While OPA can run as a seperate service/sidecar, it can also be embedded directly into a Go application as a library, which is what we chose to do with Flipt. This means that you can run Flipt with OPA without having to run a separate OPA server, which simplifies the deployment and configuration process. It also means that developers can test their code integrated with Flipt and authorization policies locally.

Finally, we chose OPA because it is a mature, battle-tested solution that is widely used in the industry. It has a large and active community, which means that there are plenty of resources available to help you get started and troubleshoot any issues you may encounter. OPA integrates well into the Cloud Native ecosystem and has integrations with many other projects, such as Kubernetes, Istio, and Envoy.

In short, OPA checked all of our boxes, and shared many of the same values that we hold dear at Flipt, such as being:

  • Easy to use and configure
  • Flexible and extensible
  • Scalable and secure
  • No external dependencies by default
  • Cloud Native
  • Support declarative workflows / configuration as code

Implementing OPA in Flipt

Implementing OPA in Flipt was a relatively straightforward process. As mentioned earlier, we chose to embed OPA directly into the Flipt codebase, leveraging the OPA Go library.

While the pull request that added this feature was quite large, the core functionality can be broken down into a few key components:

  • Loading and parsing authorization policies and external data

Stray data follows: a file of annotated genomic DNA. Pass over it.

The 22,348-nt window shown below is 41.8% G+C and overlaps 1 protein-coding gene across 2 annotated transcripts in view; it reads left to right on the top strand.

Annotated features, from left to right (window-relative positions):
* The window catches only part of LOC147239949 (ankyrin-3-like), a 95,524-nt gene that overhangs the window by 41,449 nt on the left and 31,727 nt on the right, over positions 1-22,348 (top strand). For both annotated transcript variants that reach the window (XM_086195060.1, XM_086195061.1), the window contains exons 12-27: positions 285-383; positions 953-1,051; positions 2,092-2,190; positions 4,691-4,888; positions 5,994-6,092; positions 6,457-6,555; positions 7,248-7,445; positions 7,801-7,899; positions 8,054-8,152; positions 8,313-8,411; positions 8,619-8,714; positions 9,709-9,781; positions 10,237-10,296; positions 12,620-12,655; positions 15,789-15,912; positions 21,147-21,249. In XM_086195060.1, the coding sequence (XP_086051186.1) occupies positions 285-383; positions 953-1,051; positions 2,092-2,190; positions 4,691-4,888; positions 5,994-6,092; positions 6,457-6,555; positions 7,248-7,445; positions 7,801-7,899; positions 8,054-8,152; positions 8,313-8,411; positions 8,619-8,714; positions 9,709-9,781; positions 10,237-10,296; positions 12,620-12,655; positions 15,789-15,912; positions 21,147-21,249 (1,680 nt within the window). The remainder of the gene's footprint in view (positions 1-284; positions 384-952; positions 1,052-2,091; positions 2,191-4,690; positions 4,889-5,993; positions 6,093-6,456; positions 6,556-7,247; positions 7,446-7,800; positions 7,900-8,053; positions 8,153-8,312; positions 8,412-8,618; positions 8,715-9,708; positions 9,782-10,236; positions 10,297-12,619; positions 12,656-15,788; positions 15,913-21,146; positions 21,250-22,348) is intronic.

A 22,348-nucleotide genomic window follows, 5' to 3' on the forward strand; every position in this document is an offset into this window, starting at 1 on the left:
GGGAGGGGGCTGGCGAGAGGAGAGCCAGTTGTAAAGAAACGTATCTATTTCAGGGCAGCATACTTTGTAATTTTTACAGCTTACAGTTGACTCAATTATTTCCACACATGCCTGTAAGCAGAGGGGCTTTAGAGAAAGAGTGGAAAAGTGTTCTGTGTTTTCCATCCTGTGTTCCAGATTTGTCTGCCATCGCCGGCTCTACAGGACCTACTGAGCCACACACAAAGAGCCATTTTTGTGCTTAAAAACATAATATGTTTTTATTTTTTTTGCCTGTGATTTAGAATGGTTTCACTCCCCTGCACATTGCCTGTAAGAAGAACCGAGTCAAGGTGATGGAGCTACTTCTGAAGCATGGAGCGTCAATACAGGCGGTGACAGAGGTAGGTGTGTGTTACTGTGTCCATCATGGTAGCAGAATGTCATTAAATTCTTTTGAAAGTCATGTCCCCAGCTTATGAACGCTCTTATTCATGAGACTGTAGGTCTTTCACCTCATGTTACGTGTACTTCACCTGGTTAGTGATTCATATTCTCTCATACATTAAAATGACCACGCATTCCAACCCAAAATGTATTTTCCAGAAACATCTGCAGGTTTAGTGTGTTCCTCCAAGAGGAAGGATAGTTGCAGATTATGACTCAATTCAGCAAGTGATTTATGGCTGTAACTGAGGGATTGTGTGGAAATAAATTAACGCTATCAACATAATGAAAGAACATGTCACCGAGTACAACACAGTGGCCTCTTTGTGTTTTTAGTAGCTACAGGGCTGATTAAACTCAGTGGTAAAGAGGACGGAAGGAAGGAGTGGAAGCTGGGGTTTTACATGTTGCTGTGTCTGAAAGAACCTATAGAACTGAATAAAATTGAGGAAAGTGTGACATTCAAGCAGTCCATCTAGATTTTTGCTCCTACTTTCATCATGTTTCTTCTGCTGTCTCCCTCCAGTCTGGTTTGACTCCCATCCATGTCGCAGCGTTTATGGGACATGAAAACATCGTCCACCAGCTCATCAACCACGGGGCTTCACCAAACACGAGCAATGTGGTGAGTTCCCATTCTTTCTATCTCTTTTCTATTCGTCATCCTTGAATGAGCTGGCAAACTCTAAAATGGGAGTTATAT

• Creating the evaluation 'engine'
  • Mapping requests to 'namespaces', 'resources', 'verbs', and 'subjects'
  • Mapping authenticated request data to 'claims'
  • Enforcing the authorization policies using middleware

The core of the implementation is a new GRPC middleware that was added to the Flipt API server. This middleware intercepts incoming requests, extracts the relevant data from the request and the authenticated user (or system), and then evaluates the authorization policies using OPA. Since we are also using GRPC Gateway, we get the added benefit of being able to secure both the REST API and the UI using the same middleware.

The majority of the functionality required to load and parse authorization policies and data were integrated using OPA's pluggable storage model. This allows us to easily add support for additional policy backends in the future.

We also tied together our existing auditing functionality with the authorization middleware by ensuring that all request types specify metadata such as the request namespace, resource, and verb. This ensures that the authorization policies have all the information they need to make access control decisions and that we can log all events for auditing purposes.

Configuring OPA with Flipt

Again, we wanted to make it as easy as possible for our users to configure authorization, so we added a new section to the Flipt configuration that allows you to specify the location of your authorization policies and external data.